What is a Consumer Directed Health Plan (CDHP)? And how does a CDHP impact employers?
CDHPs are also known as consumer-driven health plans. The key is that the consumer has the ability to make decisions about his or her own health care. This typically comes in the format of an insurance plan that comes with a consumer-driven component, like a health savings account (HSA), to use for additional healthcare expenses as chosen by the individual.
A CDHP is the component of the healthcare plan that acts as a medical savings account for the consumer to use as needed. The CDHP typically accompanies a high-deductible healthcare insurance plan. This can be beneficial to some consumers because it may mean the premiums for the plan are lower since the deductible is higher. The CDHP component then allows the consumer to have some tax advantages for income used for medical expenses and to have some flexibility in paying for expenses not covered by the insurance plan itself.
There are three main types of CDHPs:
- As with other CDHPs, HSAs are available in conjunction with high-deductible healthcare insurance plans, and there are specific legal requirements that must be met for the health insurance plan to qualify to have an HSA. Once these are satisfied, and the plan is qualified as an HSA plan, the consumer can set up an HSA separate from the insurance plan itself. HSAs have regulations that govern how much money can be put into the plan tax-free in any given year. The money can then be used by the individual on qualified healthcare-related expenses, and it will rollover indefinitely if unused in a calendar year. The money is accessed by setting up an HSA with a bank or other financial establishment and then using the account’s debit card to pay for medical expenses. Money put into an HSA goes into it tax-free (that is, it is not subject to income tax) and does not incur any income taxes upon withdrawal as long as it is used for a qualified medical expense.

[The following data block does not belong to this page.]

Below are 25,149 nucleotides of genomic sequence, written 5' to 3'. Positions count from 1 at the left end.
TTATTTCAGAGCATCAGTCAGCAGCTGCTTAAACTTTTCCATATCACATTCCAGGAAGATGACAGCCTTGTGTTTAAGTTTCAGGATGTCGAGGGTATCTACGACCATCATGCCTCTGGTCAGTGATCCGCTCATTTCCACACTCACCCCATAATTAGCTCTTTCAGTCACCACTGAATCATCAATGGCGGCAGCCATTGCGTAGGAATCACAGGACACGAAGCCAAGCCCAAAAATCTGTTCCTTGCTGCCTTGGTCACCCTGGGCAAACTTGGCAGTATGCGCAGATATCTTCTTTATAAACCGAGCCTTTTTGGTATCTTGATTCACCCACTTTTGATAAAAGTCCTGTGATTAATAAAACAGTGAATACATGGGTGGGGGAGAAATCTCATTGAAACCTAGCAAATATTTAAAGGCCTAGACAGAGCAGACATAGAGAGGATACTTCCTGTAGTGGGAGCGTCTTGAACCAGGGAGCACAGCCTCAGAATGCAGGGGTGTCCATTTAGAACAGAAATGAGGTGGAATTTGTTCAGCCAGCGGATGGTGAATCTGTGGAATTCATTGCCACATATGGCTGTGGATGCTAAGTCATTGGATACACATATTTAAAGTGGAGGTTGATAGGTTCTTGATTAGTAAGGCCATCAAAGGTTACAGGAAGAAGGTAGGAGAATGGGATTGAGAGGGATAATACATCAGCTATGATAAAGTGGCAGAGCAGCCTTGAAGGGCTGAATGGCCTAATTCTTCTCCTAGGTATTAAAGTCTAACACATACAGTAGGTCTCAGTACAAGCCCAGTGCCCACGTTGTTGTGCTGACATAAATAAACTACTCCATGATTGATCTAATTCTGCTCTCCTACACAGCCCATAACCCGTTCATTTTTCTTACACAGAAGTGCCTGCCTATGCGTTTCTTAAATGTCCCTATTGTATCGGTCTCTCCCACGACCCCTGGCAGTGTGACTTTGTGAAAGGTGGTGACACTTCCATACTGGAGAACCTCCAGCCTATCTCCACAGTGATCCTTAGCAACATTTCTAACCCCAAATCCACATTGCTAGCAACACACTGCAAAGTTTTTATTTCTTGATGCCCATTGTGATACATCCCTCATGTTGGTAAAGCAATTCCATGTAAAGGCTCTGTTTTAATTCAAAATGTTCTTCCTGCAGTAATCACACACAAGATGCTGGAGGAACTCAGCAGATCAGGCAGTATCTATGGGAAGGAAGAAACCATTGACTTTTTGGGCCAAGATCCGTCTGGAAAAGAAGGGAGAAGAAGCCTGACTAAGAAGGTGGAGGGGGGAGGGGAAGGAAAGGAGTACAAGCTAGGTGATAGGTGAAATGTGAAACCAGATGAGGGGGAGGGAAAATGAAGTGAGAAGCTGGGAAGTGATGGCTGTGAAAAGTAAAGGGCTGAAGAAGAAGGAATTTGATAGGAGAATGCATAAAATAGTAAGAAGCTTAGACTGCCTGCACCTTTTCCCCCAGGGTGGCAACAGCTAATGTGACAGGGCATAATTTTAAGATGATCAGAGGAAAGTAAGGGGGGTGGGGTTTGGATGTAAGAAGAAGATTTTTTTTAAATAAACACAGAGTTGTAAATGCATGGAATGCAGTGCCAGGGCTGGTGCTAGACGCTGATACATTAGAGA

- Flexible Spending Accounts (FSAs). Like HSAs, an FSA is an account that is set up and funded with pretax income. Unlike HSAs, an FSA is typically set up by an employer rather than by the individual, and it is usually funded from deductions from the employee’s paycheck. Also unlike an HSA, funds in an FSA usually have a “use it or lose it” component, meaning they are lost if they are not spent on qualified healthcare-related expenses during the calendar year. To use the FSA funds, typically the consumer pays out of pocket for the healthcare expense and is then reimbursed by the employer out of the FSA account.
- Health Reimbursement Arrangements (HRAs). HRAs are similar to FSAs in the fact that they are generally managed by the employer and are paid out as reimbursements to employees after the employee has paid for a qualified medical expense. Unlike the other two options, however, HRAs are funded by the employer, rather than the employee. It is a form of employee benefit. They are also quite different because there are not annual contribution limits imposed on the employer with this type of plan. The benefits (reimbursements) are also not taxed, which helps both the employer and the employee. This type of plan is very flexible for employees and employers; there is a lot of leeway for employers to create plan specifics within the legal guidelines.
Each of these types of accounts has specific regulations dictating how they must be used to remain tax advantaged. It’s important to understand the rules and administer the programs correctly.
Each of these options has the potential to save employees and employers alike through reduced premiums and tax advantages, but they’re not the right choice for everyone. Employers that choose to offer a CDHP as part of its insurance benefit options would be well served to give employees ample information and allow them to review health insurance choices to determine what is right for them.